This Proposed Regulation Could Gut The Payday Loan Industry

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Juliegrace Brufke Capitol Hill Reporter
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A rule proposed by the Consumer Financial Protection Bureau Thursday would make it a lot harder to receive a payday loan.

The watchdog, created under the Obama administration, said the rule would prevent borrowers from falling into “debt traps” by requiring lenders to look into whether borrowers are likely to be able to repay their debts.

Those seeking funds would still be able to borrow up to $500 without a full payment test. It would also prevent consumers from being subject to additional fees and penalties, like auto repossession or bank account closures if they fail to repay their loans.

“The proposal would provide lenders with options to make covered loans without satisfying the ability-to-repay requirements, if those loans meet certain conditions,” the proposal reads. “The proposal also would identify it as an unfair and abusive practice to attempt to withdraw payment from a consumer’s account for a covered loan after two consecutive payment attempts have failed, unless the lender obtains the consumer’s new and specific authorization to make further withdrawals from the account.”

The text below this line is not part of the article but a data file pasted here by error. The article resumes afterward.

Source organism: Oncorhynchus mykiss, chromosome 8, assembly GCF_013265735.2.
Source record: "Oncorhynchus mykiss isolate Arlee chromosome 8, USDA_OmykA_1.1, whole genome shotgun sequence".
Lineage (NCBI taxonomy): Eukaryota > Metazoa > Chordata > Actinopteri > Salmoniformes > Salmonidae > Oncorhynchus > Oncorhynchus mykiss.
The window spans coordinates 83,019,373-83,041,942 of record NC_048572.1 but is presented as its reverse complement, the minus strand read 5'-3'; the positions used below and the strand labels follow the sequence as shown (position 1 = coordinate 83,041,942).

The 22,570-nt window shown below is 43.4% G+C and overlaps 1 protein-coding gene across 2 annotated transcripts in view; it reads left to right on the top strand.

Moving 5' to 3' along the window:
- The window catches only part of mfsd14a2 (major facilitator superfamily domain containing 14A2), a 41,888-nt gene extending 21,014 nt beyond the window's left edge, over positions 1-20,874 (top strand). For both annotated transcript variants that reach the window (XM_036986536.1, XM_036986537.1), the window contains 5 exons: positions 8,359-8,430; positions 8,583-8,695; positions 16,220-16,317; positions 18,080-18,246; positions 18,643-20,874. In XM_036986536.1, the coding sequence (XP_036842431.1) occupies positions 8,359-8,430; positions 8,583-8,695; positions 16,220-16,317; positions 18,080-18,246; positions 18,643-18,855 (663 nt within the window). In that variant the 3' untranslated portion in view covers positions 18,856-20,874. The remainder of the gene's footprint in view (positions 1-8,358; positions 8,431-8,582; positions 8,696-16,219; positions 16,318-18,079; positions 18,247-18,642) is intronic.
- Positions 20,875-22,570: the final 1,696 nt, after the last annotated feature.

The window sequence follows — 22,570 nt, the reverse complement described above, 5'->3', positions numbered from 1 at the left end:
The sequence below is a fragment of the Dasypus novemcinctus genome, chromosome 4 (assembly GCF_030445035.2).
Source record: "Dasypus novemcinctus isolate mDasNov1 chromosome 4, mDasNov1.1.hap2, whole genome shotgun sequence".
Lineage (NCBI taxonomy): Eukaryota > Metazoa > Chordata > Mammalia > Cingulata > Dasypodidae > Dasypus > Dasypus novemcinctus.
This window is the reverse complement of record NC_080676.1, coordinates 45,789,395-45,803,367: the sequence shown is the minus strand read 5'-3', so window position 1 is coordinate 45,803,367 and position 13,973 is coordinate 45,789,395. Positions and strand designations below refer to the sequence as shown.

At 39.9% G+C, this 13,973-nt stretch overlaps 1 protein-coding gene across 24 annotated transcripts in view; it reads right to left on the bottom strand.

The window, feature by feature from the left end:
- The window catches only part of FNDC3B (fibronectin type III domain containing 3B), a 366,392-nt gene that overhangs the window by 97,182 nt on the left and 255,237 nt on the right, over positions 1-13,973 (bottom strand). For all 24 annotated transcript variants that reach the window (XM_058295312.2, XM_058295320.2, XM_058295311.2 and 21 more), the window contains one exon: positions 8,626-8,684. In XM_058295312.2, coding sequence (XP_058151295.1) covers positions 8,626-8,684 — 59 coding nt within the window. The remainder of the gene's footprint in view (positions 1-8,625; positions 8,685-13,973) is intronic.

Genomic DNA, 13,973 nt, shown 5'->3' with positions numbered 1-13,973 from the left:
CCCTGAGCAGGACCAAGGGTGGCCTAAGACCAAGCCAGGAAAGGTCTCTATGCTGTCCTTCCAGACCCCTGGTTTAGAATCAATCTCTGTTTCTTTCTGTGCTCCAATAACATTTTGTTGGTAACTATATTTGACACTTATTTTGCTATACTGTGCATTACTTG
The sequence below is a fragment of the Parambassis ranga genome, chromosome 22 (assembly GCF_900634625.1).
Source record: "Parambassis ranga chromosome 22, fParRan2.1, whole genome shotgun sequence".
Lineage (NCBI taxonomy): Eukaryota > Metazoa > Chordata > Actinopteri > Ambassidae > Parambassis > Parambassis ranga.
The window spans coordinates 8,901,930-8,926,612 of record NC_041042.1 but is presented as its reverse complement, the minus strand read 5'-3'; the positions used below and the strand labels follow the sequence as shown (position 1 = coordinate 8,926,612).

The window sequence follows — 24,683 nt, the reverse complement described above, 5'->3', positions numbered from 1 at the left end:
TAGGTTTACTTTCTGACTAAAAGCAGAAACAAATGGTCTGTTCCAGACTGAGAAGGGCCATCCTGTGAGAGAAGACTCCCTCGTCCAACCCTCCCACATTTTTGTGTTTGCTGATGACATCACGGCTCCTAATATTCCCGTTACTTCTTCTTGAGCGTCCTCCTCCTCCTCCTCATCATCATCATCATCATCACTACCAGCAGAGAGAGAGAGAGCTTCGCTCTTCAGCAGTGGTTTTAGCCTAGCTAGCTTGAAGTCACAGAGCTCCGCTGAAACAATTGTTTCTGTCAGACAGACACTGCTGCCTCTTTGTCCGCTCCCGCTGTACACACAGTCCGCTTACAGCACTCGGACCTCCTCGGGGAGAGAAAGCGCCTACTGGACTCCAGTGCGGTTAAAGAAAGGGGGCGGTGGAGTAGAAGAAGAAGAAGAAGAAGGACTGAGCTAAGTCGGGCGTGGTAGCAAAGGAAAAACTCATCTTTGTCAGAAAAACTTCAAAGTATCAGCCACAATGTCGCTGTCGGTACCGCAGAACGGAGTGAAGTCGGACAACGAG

GOP Lawmakers slammed the proposal, saying limiting access could be detrimental for America’s small businesses.

“Just days after the Federal Reserve reported that almost half of American families say they would struggle to pay for emergency expenses of $400, here comes Director Cordray to make their struggle even harder,” House financial Services Committee Chairman Jeb Hensarling said in a statement. “Accountable to no one, he alone decides for all Americans whether they can take out a small-dollar loan to meet emergency needs.  Minority business owner Robert Sherill testified before our committee that the small dollar loan he got after getting out of prison ‘was a lifeline’ because it enabled him to start a small business.”

The CFPB argued changes need to be made since 80 percent of those who take out a small-dollar loan take out another within 30 days.

The rule will remain open for public comment until Sept 14.

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